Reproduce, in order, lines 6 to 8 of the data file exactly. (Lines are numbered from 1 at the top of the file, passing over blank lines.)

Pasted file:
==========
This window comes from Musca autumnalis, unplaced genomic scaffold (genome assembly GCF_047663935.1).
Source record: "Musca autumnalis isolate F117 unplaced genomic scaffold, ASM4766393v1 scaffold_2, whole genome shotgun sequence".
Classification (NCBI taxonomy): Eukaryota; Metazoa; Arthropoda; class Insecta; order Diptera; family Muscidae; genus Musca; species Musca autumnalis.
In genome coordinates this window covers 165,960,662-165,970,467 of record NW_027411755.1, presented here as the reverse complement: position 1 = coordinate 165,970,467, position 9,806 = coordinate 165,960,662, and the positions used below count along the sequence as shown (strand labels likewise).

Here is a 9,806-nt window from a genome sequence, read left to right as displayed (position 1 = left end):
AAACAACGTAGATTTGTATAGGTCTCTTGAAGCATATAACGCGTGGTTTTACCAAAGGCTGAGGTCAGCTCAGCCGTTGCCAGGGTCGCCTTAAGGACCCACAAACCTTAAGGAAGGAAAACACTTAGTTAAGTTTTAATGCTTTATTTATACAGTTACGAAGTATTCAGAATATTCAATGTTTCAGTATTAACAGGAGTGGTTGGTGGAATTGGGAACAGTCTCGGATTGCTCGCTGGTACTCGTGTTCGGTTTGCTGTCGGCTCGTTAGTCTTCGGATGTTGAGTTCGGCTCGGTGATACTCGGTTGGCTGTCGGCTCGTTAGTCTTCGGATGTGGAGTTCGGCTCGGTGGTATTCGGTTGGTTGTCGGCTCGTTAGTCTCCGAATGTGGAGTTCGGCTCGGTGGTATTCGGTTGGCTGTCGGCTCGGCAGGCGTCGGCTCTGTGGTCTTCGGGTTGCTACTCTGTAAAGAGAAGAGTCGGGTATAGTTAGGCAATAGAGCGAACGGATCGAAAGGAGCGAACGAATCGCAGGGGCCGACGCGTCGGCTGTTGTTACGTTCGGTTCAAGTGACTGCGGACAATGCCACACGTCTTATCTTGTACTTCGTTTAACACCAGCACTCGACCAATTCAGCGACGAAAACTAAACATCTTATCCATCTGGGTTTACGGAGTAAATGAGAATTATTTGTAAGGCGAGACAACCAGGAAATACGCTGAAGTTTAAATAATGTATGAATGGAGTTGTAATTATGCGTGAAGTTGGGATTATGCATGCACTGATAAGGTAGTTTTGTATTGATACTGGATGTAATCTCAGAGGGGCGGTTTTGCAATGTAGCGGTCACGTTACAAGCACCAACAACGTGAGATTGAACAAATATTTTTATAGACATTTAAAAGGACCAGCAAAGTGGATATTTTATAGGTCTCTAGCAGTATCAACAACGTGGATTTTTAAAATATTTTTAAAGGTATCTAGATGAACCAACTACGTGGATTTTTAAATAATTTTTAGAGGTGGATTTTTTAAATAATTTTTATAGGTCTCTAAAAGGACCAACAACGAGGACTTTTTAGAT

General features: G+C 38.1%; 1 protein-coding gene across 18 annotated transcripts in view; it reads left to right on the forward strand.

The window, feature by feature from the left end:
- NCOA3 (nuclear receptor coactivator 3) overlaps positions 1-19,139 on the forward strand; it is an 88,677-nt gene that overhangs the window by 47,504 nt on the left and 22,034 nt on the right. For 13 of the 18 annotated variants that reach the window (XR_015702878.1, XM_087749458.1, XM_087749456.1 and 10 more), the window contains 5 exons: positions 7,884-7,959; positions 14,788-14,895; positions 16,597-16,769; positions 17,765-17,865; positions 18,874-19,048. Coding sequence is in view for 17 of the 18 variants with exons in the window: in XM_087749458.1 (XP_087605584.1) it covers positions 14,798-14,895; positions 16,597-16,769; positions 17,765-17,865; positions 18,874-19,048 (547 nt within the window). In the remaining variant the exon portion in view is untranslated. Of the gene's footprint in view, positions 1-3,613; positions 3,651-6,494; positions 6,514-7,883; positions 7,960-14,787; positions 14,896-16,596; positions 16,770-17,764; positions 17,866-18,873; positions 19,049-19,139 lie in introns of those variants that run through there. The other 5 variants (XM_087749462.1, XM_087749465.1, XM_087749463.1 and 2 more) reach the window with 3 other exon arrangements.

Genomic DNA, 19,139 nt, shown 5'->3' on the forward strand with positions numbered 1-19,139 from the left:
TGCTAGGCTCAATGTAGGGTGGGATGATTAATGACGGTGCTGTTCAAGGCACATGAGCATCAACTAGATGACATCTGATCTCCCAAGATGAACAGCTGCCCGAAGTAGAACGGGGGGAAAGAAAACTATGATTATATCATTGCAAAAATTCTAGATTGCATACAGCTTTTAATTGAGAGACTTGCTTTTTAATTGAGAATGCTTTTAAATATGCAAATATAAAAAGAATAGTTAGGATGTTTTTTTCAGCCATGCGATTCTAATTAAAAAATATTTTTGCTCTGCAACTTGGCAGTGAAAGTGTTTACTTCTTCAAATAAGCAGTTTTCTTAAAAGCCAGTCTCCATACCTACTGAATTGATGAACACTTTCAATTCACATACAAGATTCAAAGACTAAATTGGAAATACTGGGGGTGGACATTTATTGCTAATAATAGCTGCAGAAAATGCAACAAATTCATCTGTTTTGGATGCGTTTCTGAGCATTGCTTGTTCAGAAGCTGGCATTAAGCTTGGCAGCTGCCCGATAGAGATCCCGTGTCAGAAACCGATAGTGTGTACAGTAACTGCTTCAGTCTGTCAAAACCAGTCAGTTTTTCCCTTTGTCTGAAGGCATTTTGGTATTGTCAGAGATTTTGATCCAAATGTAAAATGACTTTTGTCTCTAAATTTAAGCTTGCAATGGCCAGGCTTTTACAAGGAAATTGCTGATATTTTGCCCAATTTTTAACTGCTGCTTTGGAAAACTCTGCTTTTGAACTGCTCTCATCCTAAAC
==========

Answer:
AAACAACGTAGATTTGTATAGGTCTCTTGAAGCATATAACGCGTGGTTTTACCAAAGGCTGAGGTCAGCTCAGCCGTTGCCAGGGTCGCCTTAAGGACCCACAAACCTTAAGGAAGGAAAACACTTAGTTAAGTTTTAATGCTTTATTTATACAGTTACGAAGTATTCAGAATATTCAATGTTTCAGTATTAACAGGAGTGGTTGGTGGAATTGGGAACAGTCTCGGATTGCTCGCTGGTACTCGTGTTCGGTTTGCTGTCGGCTCGTTAGTCTTCGGATGTTGAGTTCGGCTCGGTGATACTCGGTTGGCTGTCGGCTCGTTAGTCTTCGGATGTGGAGTTCGGCTCGGTGGTATTCGGTTGGTTGTCGGCTCGTTAGTCTCCGAATGTGGAGTTCGGCTCGGTGGTATTCGGTTGGCTGTCGGCTCGGCAGGCGTCGGCTCTGTGGTCTTCGGGTTGCTACTCTGTAAAGAGAAGAGTCGGGTATAGTTAGGCAATAGAGCGAACGGATCGAAAGGAGCGAACGAATCGCAGGGGCCGACGCGTCGGCTGTTGTTACGTTCGGTTCAAGTGACTGCGGACAATGCCACACGTCTTATCTTGTACTTCGTTTAACACCAGCACTCGACCAATTCAGCGACGAAAACTAAACATCTTATCCATCTGGGTTTACGGAGTAAATGAGAATTATTTGTAAGGCGAGACAACCAGGAAATACGCTGAAGTTTAAATAATGTATGAATGGAGTTGTAATTATGCGTGAAGTTGGGATTATGCATGCACTGATAAGGTAGTTTTGTATTGATACTGGATGTAATCTCAGAGGGGCGGTTTTGCAATGTAGCGGTCACGTTACAAGCACCAACAACGTGAGATTGAACAAATATTTTTATAGACATTTAAAAGGACCAGCAAAGTGGATATTTTATAGGTCTCTAGCAGTATCAACAACGTGGATTTTTAAAATATTTTTAAAGGTATCTAGATGAACCAACTACGTGGATTTTTAAATAATTTTTAGAGGTGGATTTTTTAAATAATTTTTATAGGTCTCTAAAAGGACCAACAACGAGGACTTTTTAGAT

General features: G+C 38.1%; 1 protein-coding gene across 18 annotated transcripts in view; it reads left to right on the forward strand.

The window, feature by feature from the left end: